As time moves along, so does the context in which we live. In 1968, the rules at Mississippi College were much different than the rules prescribed to students today. One noticeable difference is the audience to whom the rules are aimed at. In the late 1960s, MC held different expectations for the women and men students on campus.
This opinion editorial published in the Collegian explains the rules of MC women students and the complexity behind their purpose. As a female student at MC in 2014, I am very grateful for the progression of the campus and its regulations.
– Jordyn Gunn
On Rules for MC Women – The Collegian – Oct. 4, 1968
It’s a man’s world, they say, and at Mississippi College the cliché is accurate, as any coed will quickly agree. For instance, has an MC boy ever had to write a postcard to his parents telling them that he was coming home for the weekend and leave it for the Head Resident to mail?
Of course not, and yet dozens of cards and letters go out to girls’ parents each weekend. Or has any freshman boy had his mother sign a social form giving him permission to spend the night with friends, attend out-of-town school functions, or water-ski? No male would stand for it, yet women students at Mississippi College can and do stand for it.
The sacred text of the Dean of Women, the Womens’ Affairs Board, the Head Residents, and the House Council, although not always so reverenced by the majority of MC girls, is a small pink booklet called the Co-Ediquette. Several days ago all women living in dormitories were given a test on their knowledge of its contents that, while somewhat easier than one of Mrs. Lipsey’s or Dr. Rainey’s sophomore lit tests, was also somewhat harder than an Introduction to Psychology or Personal Hygiene final.
An unfortunate girl who didn’t know whether to ask the Head Resident or the Dean of Women whether or not she might spend the night in another residence hall or couldn’t quite remember the second line of the third verse of the Alma Mater may find herself taking the test over until she does manage to remember that vital piece of information.
Even after a woman student has passed The Test, she may find that the rules listed in MC’s answer to the Manifesto are puzzling, complex, and, more often than not, simply ignored.
Here are two examples of rules that are commonly ignored, without noticeably altering the moral or social structure of MC: Girls must give a specific destination when signing out on the date register (though “Jackson” seems to be specific enough to suit most of us), and “It is expected that a girl should not engage in conversation out the windows of her residence hall.” How else can a conversation that had to be interrupted at 9:30 on Wednesday night be continued, or how else can we thank the lovely boys who bring their guitars underneath our windows and sing to us after we are locked into our dorms by ever-faithful Campus Security?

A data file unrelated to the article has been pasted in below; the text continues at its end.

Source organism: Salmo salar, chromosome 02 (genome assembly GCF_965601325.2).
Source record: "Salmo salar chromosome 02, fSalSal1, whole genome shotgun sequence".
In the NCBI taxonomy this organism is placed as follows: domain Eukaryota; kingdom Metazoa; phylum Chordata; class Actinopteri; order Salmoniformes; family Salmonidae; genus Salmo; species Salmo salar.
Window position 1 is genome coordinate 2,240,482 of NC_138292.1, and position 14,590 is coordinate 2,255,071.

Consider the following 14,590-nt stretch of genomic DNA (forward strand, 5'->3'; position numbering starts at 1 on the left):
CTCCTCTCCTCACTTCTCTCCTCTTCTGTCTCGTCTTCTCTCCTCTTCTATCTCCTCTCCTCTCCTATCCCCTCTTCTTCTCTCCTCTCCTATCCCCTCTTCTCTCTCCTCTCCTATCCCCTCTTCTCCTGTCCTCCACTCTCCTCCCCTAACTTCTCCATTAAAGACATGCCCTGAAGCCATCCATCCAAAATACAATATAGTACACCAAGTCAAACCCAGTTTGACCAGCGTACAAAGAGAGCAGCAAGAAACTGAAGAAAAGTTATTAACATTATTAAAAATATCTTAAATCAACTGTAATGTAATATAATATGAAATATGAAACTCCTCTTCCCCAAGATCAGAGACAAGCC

There was another ignored rule last year that forbade girls to own irons or coffeepots. Thankfully, that particular rule has been omitted from this year’s version of the Co-Ediquette.
Some of the more puzzling regulations include the following: “At no time should a girl leave the residence hall with her hair rolled up.” “To go to the College Lake across Highway 80, there must be a minimum of three people going.” “There will be no sunbathing on Sunday.” “Slacks may be worn (i.e., to the college lake) except on Sunday.” “Special permission must be secured from the Dean of Women to spend the night in the homes of Clinton residents.” The overwhelming puzzle is simple “Why?”
Why does anyone feel it necessary to tell college students something that any fourteen-year-old should know, not to wear curlers in public? Why should it be proper to sunbathe and wear slacks six days a week and become suddenly the weight of wickedness and immorality on Sunday? Why should there be more difficulty in getting permission to spend the night in the home of a Clinton resident (who may well be a relative or roommate) than in spending the night anywhere else, except of course a boy’s home?
We may never know the answers to these questions, but then we, being apparently considered as children or idiots, don’t have to know the reasons for things.
It is strange that some of the rules seem to suggest our basic stupidity, since it takes a person of a great deal of intelligence to understand the complexities of a number of other regulations.
For instance, on Sunday nights an upperclassman must be in her dorm by 10:30 and on Wednesday by 9:30. Monday, Tuesday, and Thursday nights she may stay until 10:00 on campus or 11:00 in Jackson. Friday and Saturday nights she must be in at 11:00 if she was on the campus or 12:00 if she went to Jackson. But don’t be surprised at the complexities: Before the rules were altered near the end of last year, a girl needed a chart to keep up with her specific regulations. Even now, the Co-Ediquette lists seventeen (yes, we’re serious – seventeen) rules for freshman only, almost all of which deal with hours.
These examples were admittedly handpicked, and they are perhaps not representative of the majority of girls’ rules. Certainly no one would suggest the advisability of doing away with rules altogether in any situation where so many people have to live together. However, aren’t these rules, “passed for our own protection,” too often over-protective? An eighteen- or twenty-two-year-old is not only able to take responsibility, but also should be expected and required to do so.
No matter how lenient or strict rules are, there will always be those who abuse them. But should so many be denied both freedom and responsibility because of the few? And shouldn’t learning responsibility and independence be a vital part of any educational situation? The questions have been ignored and unanswered far too long.